In Chaucer's Canterbury Tales, how does the Pardoner's appearance reflect his inner depravity?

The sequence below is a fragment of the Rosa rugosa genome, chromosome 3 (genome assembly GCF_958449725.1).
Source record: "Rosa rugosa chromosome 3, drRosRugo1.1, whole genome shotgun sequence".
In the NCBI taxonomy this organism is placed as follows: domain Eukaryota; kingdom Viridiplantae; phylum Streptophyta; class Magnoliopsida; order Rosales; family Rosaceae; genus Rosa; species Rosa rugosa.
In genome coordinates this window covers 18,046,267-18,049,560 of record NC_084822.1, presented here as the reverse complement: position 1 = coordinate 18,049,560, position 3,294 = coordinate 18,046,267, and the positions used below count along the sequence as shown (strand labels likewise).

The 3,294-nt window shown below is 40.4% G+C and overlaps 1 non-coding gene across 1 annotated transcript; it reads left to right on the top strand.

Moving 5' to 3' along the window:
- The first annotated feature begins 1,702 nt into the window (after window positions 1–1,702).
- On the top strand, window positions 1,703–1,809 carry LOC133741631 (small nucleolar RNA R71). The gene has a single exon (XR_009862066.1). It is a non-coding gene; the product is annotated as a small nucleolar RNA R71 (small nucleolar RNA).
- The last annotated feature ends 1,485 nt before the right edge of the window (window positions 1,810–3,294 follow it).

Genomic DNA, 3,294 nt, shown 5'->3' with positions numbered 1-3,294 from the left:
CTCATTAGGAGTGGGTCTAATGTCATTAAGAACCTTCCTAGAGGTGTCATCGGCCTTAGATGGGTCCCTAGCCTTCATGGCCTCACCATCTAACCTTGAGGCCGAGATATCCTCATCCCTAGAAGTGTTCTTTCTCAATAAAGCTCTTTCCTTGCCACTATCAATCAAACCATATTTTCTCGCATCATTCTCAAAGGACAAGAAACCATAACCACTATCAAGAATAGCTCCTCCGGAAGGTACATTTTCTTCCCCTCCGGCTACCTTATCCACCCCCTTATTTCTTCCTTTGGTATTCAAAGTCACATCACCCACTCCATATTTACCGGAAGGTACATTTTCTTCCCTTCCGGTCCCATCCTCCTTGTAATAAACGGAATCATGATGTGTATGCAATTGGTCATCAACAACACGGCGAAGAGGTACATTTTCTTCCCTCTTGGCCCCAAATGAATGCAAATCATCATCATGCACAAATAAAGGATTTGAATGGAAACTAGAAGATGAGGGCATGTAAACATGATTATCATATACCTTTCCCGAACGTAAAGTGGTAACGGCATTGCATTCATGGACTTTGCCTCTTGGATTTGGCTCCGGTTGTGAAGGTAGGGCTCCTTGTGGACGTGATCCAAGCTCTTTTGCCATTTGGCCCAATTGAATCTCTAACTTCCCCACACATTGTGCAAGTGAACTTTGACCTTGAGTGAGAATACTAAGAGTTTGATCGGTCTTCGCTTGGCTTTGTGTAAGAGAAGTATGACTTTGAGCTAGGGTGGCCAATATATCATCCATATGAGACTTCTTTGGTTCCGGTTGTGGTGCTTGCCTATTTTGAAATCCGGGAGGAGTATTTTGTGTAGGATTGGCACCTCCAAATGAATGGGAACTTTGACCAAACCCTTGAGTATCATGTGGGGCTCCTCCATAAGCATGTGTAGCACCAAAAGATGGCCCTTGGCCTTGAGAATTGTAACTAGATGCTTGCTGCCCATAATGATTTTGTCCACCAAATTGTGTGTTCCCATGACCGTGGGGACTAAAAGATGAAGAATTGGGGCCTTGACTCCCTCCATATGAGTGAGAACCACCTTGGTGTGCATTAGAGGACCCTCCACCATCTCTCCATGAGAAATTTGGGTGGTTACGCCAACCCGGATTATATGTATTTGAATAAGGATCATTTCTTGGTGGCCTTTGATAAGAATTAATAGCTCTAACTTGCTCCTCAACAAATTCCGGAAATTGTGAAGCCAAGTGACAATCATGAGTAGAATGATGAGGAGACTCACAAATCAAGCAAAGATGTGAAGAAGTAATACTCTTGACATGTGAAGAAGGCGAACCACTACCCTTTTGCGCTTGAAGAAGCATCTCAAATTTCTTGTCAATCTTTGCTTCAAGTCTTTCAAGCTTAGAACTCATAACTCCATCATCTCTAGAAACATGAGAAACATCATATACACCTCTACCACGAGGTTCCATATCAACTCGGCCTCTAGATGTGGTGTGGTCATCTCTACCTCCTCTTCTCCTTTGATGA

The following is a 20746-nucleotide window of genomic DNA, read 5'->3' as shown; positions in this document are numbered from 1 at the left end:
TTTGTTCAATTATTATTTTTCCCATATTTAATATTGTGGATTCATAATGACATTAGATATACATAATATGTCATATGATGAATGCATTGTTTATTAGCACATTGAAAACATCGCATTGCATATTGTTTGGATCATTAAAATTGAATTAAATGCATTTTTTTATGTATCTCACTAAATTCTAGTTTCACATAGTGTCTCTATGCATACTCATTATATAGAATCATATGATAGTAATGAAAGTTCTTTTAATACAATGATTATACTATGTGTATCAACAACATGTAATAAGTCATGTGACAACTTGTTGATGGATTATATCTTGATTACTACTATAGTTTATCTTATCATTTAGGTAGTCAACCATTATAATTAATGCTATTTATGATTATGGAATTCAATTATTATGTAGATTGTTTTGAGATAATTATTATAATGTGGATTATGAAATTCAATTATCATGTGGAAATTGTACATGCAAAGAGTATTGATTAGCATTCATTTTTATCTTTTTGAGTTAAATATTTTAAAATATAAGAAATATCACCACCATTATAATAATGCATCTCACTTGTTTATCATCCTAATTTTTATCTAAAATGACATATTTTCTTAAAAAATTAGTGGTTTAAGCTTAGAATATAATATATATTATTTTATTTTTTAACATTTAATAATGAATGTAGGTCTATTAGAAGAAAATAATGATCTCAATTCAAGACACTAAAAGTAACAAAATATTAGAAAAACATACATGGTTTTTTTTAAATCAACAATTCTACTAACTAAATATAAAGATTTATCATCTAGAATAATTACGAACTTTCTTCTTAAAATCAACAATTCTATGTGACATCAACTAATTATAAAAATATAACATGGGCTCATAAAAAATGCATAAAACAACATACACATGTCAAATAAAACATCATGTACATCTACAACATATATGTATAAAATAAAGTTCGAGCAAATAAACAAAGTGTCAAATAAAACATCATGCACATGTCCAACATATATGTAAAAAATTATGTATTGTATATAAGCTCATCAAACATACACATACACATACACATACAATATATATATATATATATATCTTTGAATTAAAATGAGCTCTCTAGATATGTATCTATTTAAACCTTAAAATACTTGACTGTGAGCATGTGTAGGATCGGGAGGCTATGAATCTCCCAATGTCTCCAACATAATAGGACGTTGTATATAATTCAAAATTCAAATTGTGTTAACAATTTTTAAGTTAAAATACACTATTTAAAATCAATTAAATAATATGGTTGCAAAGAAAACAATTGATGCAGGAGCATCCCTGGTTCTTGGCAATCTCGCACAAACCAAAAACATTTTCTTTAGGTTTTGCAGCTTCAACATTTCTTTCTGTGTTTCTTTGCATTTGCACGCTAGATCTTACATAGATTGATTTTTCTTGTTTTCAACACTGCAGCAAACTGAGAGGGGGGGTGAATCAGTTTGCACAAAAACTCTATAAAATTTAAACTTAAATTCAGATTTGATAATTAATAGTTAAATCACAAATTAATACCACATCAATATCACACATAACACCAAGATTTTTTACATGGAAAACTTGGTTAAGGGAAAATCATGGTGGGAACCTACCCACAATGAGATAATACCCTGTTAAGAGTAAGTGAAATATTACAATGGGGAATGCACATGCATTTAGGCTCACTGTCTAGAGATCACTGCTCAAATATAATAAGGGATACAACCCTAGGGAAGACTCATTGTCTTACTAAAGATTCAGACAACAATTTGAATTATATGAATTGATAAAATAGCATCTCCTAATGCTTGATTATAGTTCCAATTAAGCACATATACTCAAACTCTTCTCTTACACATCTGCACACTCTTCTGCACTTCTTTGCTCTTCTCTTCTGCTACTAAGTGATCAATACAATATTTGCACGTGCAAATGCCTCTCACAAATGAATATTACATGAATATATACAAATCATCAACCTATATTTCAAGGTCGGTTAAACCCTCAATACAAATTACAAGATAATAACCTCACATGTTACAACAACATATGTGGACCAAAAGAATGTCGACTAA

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The Pardoner's appearance reflects his inner depravity in several ways. He had hair "yellow as wax" that hung "lankly" on is head, "thin and droopy" which reflected his spiritual state: "thin and droopy." He is "disheveled" and his eyes are "shiny" and are compared to a rabbits eyes. Again this reflects his inner state: he is like an animal, not a human. His voice "bleated like a goat." Sinners and those serving Satan are often compared to goats in the Bible and I believe that Chaucer is using a similar comparison to again show the Pardoner's depraved spiritual state. Finally, he had no beard and seemed to be not a true man; but a "gelding or a mare." This again shows his inner state. He is not a man; and has not the spirit, courage, or integrity of a man. Chaucer uses the physical description of the pardoner to draw a picture of one with no true spiritual life and no real connection to the God he claims to serve.
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